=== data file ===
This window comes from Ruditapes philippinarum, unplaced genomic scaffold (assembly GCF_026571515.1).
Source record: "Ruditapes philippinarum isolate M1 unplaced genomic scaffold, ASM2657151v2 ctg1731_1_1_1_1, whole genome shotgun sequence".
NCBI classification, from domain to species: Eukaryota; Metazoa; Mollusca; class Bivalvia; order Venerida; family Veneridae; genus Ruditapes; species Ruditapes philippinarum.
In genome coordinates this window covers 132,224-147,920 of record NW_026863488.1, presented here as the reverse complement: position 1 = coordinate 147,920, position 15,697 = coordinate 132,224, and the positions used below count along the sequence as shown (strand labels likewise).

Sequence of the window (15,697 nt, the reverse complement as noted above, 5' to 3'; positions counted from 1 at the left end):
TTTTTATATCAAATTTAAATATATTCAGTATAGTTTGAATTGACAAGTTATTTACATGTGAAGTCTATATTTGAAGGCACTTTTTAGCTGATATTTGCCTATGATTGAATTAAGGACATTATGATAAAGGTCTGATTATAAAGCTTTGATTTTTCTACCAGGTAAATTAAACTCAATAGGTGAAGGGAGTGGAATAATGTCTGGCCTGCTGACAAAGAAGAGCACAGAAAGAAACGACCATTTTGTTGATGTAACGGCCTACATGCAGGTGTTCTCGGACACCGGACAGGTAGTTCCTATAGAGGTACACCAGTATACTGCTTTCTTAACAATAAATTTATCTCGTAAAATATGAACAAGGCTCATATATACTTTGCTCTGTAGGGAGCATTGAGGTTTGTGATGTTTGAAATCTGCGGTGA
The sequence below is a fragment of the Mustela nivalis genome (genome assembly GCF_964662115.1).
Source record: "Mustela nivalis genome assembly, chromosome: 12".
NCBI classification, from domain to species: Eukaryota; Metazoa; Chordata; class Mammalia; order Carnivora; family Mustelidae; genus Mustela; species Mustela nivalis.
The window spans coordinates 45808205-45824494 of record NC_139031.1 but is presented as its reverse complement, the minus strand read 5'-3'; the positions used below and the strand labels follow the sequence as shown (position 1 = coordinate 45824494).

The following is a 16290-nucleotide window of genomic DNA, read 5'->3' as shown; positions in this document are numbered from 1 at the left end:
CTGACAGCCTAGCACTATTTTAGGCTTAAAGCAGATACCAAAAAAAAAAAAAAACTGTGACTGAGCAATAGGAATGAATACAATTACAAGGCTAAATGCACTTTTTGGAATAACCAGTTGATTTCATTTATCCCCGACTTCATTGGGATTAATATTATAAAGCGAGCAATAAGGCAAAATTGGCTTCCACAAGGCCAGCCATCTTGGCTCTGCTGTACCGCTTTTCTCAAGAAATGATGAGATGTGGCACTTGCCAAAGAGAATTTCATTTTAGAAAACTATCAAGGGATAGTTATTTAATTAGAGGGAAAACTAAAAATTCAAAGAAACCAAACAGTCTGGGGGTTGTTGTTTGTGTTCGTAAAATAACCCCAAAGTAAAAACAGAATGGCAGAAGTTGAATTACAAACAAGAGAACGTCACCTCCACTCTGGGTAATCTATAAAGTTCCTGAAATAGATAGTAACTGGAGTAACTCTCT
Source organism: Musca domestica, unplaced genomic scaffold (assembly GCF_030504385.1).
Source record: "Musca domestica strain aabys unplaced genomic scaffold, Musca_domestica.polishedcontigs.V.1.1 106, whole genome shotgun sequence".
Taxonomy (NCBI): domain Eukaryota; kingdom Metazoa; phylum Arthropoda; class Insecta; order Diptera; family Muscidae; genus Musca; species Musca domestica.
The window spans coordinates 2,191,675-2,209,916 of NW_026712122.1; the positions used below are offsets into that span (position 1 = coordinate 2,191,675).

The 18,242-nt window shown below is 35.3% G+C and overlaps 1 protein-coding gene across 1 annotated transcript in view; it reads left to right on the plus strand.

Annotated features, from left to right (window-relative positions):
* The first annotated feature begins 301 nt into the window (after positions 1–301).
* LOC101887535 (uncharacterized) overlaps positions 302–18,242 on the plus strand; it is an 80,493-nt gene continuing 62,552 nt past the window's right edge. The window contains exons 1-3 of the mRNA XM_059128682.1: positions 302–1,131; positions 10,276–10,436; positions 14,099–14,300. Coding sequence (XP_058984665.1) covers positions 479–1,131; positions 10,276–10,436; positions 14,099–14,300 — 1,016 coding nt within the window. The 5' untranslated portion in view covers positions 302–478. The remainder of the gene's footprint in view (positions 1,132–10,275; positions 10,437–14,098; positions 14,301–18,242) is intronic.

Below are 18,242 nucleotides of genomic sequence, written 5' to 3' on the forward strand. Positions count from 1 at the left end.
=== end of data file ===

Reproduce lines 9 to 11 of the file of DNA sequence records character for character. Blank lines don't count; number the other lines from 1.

NCBI classification, from domain to species: Eukaryota; Metazoa; Chordata; class Mammalia; order Carnivora; family Mustelidae; genus Mustela; species Mustela nivalis.
The window spans coordinates 45808205-45824494 of record NC_139031.1 but is presented as its reverse complement, the minus strand read 5'-3'; the positions used below and the strand labels follow the sequence as shown (position 1 = coordinate 45824494).

The following is a 16290-nucleotide window of genomic DNA, read 5'->3' as shown; positions in this document are numbered from 1 at the left end: